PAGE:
Software

Permanently deleting files at work could result in a lawsuit


Before you permanently delete a file at work, you should know that it could potentially come back to bite you in the butt. Check out this news story: "Police blotter: Ex-employee sued for deleting files."

According to the article, "The Computer Fraud and Abuse Act (CFAA) says whoever 'knowingly causes damage without authorization' to a networked computer can face civil and criminal liability. (It was intended to be used to prosecute computer hackers, but Congress did a sloppy job in drafting it.) ...the same logic applies to any employee who secure-deletes personal files from a work computer. A blog post from Bradley Nahrstadt, an Illinois attorney, says that 'simply labeling the information 'personal' and then deleting it would not, in my opinion, protect the employee from the full reach' of the CFAA."

Of course, permanently deleting files and e-mails requires more than just hitting the Delete key on your keyboard. "In most operating systems, 'deleting' a file removes only references to it in the directory structure but the file's contents can remain on the hard drive until they're eventually overwritten. Utilities like PGP, open-source programs such as Wipe, and a built-in feature in Apple's OS X called Secure Empty Trash can ensure the data has truly vanished."

So, what should an employee do to get rid of any incriminating evidence? "A better solution would probably be to save all personal files to a USB stick or portable hard drive that is not owned by your employer. Even better, use Web-based services for e-mail or bring your own laptop to work."    

About

Sonja Thompson has worked for TechRepublic since October of 1999. She is currently a Senior Editor and the host of the Smartphones and Tablets blogs.

4 comments
BALTHOR
BALTHOR

You could put all the files that are to be deleted in a date titled folder on your desktop.In another put your e mails(archive e mail)that are to be deleted.These folders could be copied to a CD once a month.You could do the same for e mail that you need to save.(note:not all ISP's offer e mail archiving)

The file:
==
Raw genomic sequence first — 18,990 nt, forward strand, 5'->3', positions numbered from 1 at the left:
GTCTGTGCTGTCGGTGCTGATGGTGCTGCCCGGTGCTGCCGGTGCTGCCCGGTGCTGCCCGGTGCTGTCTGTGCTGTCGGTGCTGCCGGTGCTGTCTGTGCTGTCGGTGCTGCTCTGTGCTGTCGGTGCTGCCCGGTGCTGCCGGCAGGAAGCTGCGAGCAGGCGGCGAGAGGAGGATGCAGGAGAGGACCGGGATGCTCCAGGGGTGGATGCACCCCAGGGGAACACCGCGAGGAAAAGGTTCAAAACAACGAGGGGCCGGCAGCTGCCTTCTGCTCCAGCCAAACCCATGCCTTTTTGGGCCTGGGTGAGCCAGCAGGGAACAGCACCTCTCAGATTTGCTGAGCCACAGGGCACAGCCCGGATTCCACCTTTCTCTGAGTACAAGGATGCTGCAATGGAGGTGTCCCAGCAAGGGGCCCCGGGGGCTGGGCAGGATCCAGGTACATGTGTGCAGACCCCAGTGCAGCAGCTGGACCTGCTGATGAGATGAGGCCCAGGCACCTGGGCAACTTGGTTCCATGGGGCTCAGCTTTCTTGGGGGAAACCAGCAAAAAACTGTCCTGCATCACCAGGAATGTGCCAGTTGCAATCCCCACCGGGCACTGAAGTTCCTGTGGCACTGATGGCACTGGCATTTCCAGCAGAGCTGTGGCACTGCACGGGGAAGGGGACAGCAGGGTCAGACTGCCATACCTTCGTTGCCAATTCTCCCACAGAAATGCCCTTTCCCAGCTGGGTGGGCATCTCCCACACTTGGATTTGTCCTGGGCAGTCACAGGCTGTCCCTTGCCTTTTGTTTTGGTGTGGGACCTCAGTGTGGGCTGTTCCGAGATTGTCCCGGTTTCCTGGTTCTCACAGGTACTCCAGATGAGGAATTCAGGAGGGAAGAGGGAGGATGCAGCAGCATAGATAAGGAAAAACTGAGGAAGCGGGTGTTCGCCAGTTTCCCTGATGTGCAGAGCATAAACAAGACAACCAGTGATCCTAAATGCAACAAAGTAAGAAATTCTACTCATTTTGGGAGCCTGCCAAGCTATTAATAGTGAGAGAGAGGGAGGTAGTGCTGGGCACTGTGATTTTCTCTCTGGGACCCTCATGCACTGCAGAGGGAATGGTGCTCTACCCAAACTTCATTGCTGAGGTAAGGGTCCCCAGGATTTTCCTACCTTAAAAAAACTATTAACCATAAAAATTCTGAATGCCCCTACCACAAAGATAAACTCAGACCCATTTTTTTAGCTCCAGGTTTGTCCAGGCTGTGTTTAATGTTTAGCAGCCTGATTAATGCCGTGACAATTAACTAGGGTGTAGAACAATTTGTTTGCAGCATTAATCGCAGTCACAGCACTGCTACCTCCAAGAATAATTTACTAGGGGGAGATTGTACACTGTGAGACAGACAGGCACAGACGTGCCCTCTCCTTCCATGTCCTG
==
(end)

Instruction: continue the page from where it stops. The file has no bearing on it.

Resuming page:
Crypl
Crypl

This does not ensure you are safe from the CFAA because you are still placing personal files on the hard drive of a business computer before burning them to a CD and deleting them. The only way to be truly safe is to never have your personal files on a work computer to begin with. Most places I know of have policies in place that forbid the use of company hardware for personal uses anyway. This is just a very sloppily written law that can be easily exploited if your employer has a grudge against you, and you haven't done any actual corporate espionage.

Dr Dij
Dr Dij

'get rid of the incriminating evidence'.. Here's the best suggestion: put all incriminating files in one folder, labled 'Incriminating_Evidence_Illegal_Activities_Top_Secret' then put right click and drag to your desk top and left click on 'create shortcut' to this. Then copy the folder to a networked drive, so there will be a backup copy of it. Preferably not just your personal space on the shared drive but the company file shareing portion also. Add '_' in front of the folder name, so it will show on top, so you don't forget where it is and others will notice it. Finally do an email blast, to everyone at your company with a link to the folder. You could attach the folder but it might be too large. Just to be on the safe side, if something particularly heinous, such as a murder or child porn or evidence of your Enron like stock tampering or admitting to rigging the california energy market to hurt grannies, adding rat poison to pet foot, or pre-dated options, CC the FBI, at really_bad_crimes@FBI.GOV That should do it! Now you're totally covered. I personally GUARANTEE that you will NOT BE HIT BY A LAWSUIT charging you with deleting files related to crimes, or evem just deleting files.

Sonja Thompson
Sonja Thompson

Dr Dij, that is one of the funniest things I've heard in a long time. Thanks for the chuckle!

Editor's Picks